Alan Mak is MP for Havant and Founding Chairman of the All-Party Parliamentary Group on the Fourth Industrial Revolution. This is the third article in a five-piece series on how the Conservatives must seize the opportunities presented by new technologies transforming our economy and society.
You have just shut down the computer after a long day at work and, like many commuters, you head off in your car to face the rush-hour motorway traffic, battling tiredness all the way. Once home, you open the fridge, only to find that you forgot to pick up milk on the way home.
Sound familiar? Only now, new technology heralded by the Fourth Industrial Revolution (4IR) is on the verge of causing a social and consumer revolution, where driverless cars will let us relax during the commute and smart fridges will order fresh groceries before they run out. That means less time doing mundane chores, a productive experience at work, and more leisure time at home.
For some, this might sound like a scene from a generic sci-fi movie, but in truth both driverless cars and internet-connected smart fridges already exist, and it is just a matter of time before they become mass-market products.
They are just a tiny portion of the widespread changes that the 4IR will bring to the consumer world, driving down costs for both businesses and consumers, and facilitating far more personalised products and services. For instance, personalised medicine will mean a new generation of targeted drugs that could usurp chemotherapy as the conventional method of cancer treatment, sparing millions of people from the brutal side-effect of healthy cells being attacked as well as tumorous ones. Equally, 3D printing will drive down the cost of niche products, as the break-even point for manufacturing in small quantities is slashed. From medicine to manufacturing, new technologies will make it practical and possible to improve quality as well as efficiency.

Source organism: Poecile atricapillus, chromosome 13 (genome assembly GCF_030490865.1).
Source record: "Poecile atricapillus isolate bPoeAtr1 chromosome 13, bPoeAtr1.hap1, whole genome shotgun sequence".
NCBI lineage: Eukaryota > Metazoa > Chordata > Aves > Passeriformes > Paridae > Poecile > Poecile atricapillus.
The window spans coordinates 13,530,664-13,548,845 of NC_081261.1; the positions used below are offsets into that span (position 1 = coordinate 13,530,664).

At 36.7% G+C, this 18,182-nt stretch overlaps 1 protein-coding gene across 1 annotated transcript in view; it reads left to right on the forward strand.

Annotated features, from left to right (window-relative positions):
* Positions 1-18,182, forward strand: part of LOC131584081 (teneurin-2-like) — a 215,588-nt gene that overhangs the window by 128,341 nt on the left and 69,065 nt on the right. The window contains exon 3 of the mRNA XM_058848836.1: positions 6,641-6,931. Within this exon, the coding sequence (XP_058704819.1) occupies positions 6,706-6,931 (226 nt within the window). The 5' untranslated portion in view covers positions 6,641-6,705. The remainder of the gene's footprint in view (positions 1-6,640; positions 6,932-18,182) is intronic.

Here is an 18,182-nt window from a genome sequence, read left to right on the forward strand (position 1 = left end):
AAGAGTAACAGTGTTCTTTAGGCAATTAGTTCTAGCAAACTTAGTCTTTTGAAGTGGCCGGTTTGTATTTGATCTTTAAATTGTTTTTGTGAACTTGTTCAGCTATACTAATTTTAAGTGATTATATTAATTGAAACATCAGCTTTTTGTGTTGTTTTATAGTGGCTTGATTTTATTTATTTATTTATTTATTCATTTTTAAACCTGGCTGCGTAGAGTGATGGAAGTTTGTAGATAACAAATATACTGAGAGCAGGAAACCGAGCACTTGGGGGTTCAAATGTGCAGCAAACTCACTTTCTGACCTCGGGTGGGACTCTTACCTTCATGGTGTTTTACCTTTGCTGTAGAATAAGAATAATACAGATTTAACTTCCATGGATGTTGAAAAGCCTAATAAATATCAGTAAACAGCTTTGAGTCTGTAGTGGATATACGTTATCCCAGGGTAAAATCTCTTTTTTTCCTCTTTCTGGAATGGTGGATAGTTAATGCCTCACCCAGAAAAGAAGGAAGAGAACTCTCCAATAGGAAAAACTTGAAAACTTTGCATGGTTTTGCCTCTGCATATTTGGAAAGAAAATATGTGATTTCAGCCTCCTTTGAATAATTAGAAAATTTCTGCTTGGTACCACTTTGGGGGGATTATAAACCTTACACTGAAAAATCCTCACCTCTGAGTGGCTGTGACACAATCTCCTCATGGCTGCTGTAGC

So as Conservatives we must convince voters that these new and emerging technologies will not just be positive at a macro-economic level, boosting productivity and exports as described in the previous days’ articles – but also useful tools that improve lives at a household level too. If we are to sustain public trust in the 4IR as an economic and social phenomenon, we must show people what’s it for them, and why they should let us lead it in government.
Partly that’s about selling a positive message that the 4IR will bring about affordable and accessible technology – and implementing policies such as those outlined over the past three days to create new jobs, back new businesses, boost skills and keep wages high. History shows this approach works: people living in the UK are on average more than five times richer than their ancestors 100 years ago, after adjusting for inflation. Back then, the only people who could afford cars were the wealthiest, with even a Model T Ford costing around four times the average wage. From better healthcare to lower energy bills to more affordable transport, we Conservatives must ensure the fruits of the 4IR are available to everyone, not just the wealthy few.
But in addition, we must also ensure the ethical and moral questions around new technologies are tackled head-on. Answers must be found for ethical brainteasers such as the Trolley Problem. In a 4IR context, this will mean developing regulatory frameworks for AI-powered driverless cars faced with a split-second decision between killing a child that has stepped into the road or swerving and in all likelihood injuring a car full of passengers. This will no longer be a philosophical or theoretical scenario. It will be reality.